Size matters…according to Michael Stang, and Shawn Pen enters our contest

(here is a picture of Michael Stang on Casual Friday)


Oh my beloved Literati!

My temptation is to post this story without even reading it.  It IS after all, sent to us by none other than Michael Stang and I have just had the second of my two-beers-for-four-bucks at Bucher’s Coffee House and Pub across from the towers that are A Word with You Press in downtown Moscow. I could simply say this is a brilliant piece, post it, turn out the lights and go home, knowing that Michael never fails to deliver.  I could just drop a few superlatives and leave it at that…But every now and then I am overcome by editorial integrity (I swear, it happens only infrequently) so I suppose I better read it before I hit the “publish” button.  Hang on a few moments, won’t you?…

…ok…ten minutes is…I trust you to pick your own superlatives…


by Michael Stang


“Did you hear from Tommy yet?” Pen’s weary voice echoed in the hall as she filed into the third floor walk up past her husband’s office.

The clicking of keys stopped suddenly. “No. The phones went dead just after you left.” Interrupted, frustrated, Shawn said nothing else and went back typing.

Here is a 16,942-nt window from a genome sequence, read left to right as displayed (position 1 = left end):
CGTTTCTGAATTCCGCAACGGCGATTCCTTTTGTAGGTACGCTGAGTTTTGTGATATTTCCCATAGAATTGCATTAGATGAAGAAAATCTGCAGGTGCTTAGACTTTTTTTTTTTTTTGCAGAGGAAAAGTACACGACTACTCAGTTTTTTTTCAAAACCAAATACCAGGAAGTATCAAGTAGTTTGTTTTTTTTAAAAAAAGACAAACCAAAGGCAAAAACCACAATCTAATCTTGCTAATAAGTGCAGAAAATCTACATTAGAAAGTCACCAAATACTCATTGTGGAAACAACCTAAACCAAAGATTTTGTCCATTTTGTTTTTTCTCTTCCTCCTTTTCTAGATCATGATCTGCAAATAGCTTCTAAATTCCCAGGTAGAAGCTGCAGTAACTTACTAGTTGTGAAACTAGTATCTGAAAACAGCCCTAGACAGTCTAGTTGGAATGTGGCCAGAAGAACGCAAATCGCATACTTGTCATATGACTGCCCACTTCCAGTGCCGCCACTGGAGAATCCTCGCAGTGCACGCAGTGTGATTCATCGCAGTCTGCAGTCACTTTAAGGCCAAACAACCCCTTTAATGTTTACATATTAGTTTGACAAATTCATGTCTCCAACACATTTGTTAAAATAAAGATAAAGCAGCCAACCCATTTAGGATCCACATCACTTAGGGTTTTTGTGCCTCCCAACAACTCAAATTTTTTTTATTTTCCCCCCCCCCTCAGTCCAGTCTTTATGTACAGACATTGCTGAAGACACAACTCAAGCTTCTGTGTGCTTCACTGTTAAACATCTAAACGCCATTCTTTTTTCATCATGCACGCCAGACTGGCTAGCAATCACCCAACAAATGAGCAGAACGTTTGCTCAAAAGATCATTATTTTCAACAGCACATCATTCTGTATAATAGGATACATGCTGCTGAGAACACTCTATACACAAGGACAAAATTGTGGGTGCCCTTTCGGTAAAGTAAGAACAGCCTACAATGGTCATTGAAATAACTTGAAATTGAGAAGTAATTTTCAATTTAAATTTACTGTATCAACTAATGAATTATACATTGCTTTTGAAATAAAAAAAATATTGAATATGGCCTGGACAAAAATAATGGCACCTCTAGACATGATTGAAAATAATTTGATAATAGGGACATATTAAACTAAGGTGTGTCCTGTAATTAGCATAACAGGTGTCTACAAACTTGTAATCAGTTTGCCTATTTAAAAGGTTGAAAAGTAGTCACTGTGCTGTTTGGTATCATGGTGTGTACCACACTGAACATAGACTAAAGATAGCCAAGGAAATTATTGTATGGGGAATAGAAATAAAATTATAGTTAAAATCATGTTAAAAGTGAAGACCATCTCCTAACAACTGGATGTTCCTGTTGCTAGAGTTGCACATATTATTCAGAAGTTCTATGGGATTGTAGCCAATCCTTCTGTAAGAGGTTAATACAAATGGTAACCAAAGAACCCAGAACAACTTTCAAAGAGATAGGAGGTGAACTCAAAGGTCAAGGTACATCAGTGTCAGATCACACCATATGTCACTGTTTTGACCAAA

Her briefcase fell heavy on the oak floors. Pen remembered looking at the flat the first time with Shawn, holding his hand. The classifieds boasted new hardwood throughout. Spring had the sidewalks lined out on Symphony Road covered with Dogwood blossoms.

The new hardwood metered out to be a patch in the kitchen where a previous tenant had a fire behind the stove. The young couple shrugged their shoulders, imitating the landlady. Love nests required little selling. Shamble, worn, and bare thin? “Cute,” Pen said. “Perfect for us,” Shawn whispered. “We’ll take it,” they told her.

Halfway down the hall, Pen leaned against a wall with one hand and jerked her boots off with the other; the snow melted off the heels. Missing the coat hook with her black classic wool overcoat as she entered the kitchen, she didn’t look back.